Timely Bear Discussion

Environmental Scientist Rebecca Barboza, California Dept. of Fish and Wildlife, gave a presentation on bears that was sponsored by La Cañada Flintridge.
Screenshot by Mary O’KEEFE


La Cañada Flintridge hosted a virtual meeting on Thursday, Oct. 14 that focused on bears and bear safety. The meeting was particularly timely as the following morning a bear was struck and killed on the Foothill (210) Freeway. A driver who was traveling westbound on the 210 called the California Highway Patrol at 3:40 a.m. reporting that the bear had been struck near the Berkshire Avenue exit in La Cañada Flintridge. CHP found the bear had died. The driver did not report any injuries.

Michael Comeaux, Caltrans spokesman, confirmed that Caltrans did respond to the bear incident on the 210 Freeway, and that it had been hit and killed. The bear was dark brown, weighed around 180-200 lbs. and was not tagged.

Barboza’s presentation included information on how bears have adapted to urban areas.

“Our biggest recommendation is to never feed bears, either intentionally – no matter how cute they are – or unintentionally by allowing your garbage cans and/or other food items to be available to bears,” she said.

Black bears, which are the bears that are found in California, are usually five to six feet in length and can weigh up to 600 pounds; however, the average weight is 150 to 300 pounds. They can live from 25 to 30 years in the wild.

“That is a pretty extraordinary length of time for a large body mammal to survive in the wild,” she said.

She added it is important to note that human food sources can facilitate local population increases. In the wild a female bear may give birth to one or two cubs, and those cubs may survive to adulthood but their food sources are limited.

“In the urban interface the bears have 24/7 access to food, water and shelter,” she said.

So the bears have sufficient fat reserves to have multiple births and those cubs are more likely to survive to adulthood, which increases the bear population growth in urban areas. Cubs normally stay with their mother until they are 18 to 20 months old.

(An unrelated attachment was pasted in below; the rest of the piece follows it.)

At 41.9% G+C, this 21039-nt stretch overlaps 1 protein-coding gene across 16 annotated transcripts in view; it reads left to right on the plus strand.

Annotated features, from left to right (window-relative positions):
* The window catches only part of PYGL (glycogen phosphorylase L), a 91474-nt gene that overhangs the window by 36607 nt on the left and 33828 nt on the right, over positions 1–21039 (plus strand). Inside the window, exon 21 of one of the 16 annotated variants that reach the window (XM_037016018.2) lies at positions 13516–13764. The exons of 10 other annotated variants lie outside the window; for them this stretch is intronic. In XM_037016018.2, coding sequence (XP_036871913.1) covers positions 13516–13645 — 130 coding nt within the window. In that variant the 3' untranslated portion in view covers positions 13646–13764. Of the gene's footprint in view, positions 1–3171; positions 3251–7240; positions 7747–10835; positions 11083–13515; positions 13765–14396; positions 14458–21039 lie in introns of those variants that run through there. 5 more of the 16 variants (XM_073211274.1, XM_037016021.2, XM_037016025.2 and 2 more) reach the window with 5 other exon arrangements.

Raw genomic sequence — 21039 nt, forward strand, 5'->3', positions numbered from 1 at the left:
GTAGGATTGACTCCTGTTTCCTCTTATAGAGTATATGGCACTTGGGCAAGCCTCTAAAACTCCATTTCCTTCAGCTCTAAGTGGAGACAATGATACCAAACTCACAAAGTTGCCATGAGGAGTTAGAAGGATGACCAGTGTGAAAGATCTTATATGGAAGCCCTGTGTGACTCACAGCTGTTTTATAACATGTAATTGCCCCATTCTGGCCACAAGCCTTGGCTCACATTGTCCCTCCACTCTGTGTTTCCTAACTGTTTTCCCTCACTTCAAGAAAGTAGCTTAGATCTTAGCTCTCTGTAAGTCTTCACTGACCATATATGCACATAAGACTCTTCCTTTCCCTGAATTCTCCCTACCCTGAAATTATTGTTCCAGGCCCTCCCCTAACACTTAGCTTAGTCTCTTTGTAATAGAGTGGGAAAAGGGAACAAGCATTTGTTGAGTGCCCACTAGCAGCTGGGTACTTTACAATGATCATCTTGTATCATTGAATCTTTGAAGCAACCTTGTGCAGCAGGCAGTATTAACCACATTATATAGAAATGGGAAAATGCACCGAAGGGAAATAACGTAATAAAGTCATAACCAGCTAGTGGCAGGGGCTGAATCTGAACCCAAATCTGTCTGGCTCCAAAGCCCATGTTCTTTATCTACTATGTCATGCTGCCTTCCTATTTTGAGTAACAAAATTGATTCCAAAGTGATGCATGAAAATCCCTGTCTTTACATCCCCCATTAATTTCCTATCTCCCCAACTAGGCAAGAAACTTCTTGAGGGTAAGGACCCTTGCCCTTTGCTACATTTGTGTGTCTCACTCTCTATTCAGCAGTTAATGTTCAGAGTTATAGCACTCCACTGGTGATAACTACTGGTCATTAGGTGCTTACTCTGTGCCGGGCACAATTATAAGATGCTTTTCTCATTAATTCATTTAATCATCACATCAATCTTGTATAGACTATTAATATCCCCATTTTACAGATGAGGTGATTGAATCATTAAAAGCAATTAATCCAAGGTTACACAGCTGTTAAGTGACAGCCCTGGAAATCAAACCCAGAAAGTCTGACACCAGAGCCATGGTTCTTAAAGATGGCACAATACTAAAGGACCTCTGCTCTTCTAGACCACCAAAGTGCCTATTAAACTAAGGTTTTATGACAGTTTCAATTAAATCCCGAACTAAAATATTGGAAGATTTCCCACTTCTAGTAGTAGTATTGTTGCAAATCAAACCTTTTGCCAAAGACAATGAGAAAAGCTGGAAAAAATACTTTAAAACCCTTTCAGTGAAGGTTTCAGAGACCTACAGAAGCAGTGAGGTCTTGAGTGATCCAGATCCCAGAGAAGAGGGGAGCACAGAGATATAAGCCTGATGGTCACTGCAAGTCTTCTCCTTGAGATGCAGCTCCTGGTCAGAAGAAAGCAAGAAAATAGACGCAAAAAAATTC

In the fall season bears go through a “period of fattening” when they eat a lot then den in December or when the weather starts to cool. In Southern California because of the mild winters, bears may not disappear completely during the winter months but instead will reduce their activity.

“Bears are omnivores, meaning they eat everything, and they generally have a vegetarian diet,” Barboza said, “but they will commonly consume animal protein.”

The bear has a home range of three to 11 square miles. In the urban interface they do not have to travel that far to find food.

Bears have been seen lately along the foothills, including a female bear that has tipped over garbage cans but has not become aggressive.

Barboza said Fish and Wildlife might not come out when receiving a call concerning a bear, especially if there is little property damage or any threat to humans or other animals. Fish and Wildlife does not always relocate bears because, especially in urban areas, they will just return to their home range where they know they can find food.

The goal of Fish and Wildlife is to provide tools to minimize conflicts between bears and humans and, at the same time, avoid negative impacts to the species population.

“An informed public is the most effective solution to these problems related to bears,” she said.

Barboza reiterated how important it was for people not to feed bears. There are some simple ways to avoid unintentionally feeding bears that include getting bear resistant garbage cans. Many of the cans have side locking mechanisms that automatically work with most waste management company trucks.

People can also make sure they collect any food from around their property, making sure not to leave food outside for their pets. If they have chickens, they need to make sure they have predator-resistant chicken coops. She also advised freezing “wet” garbage, like meat or bones, until just before waste pickup, and to clean garbage cans and keep them in a garage or shed.

Bears can adapt to food resources though they normally forage at night.

“The bear will change its eating habits from nighttime to daytime if it knows it has an easy food source,” she added.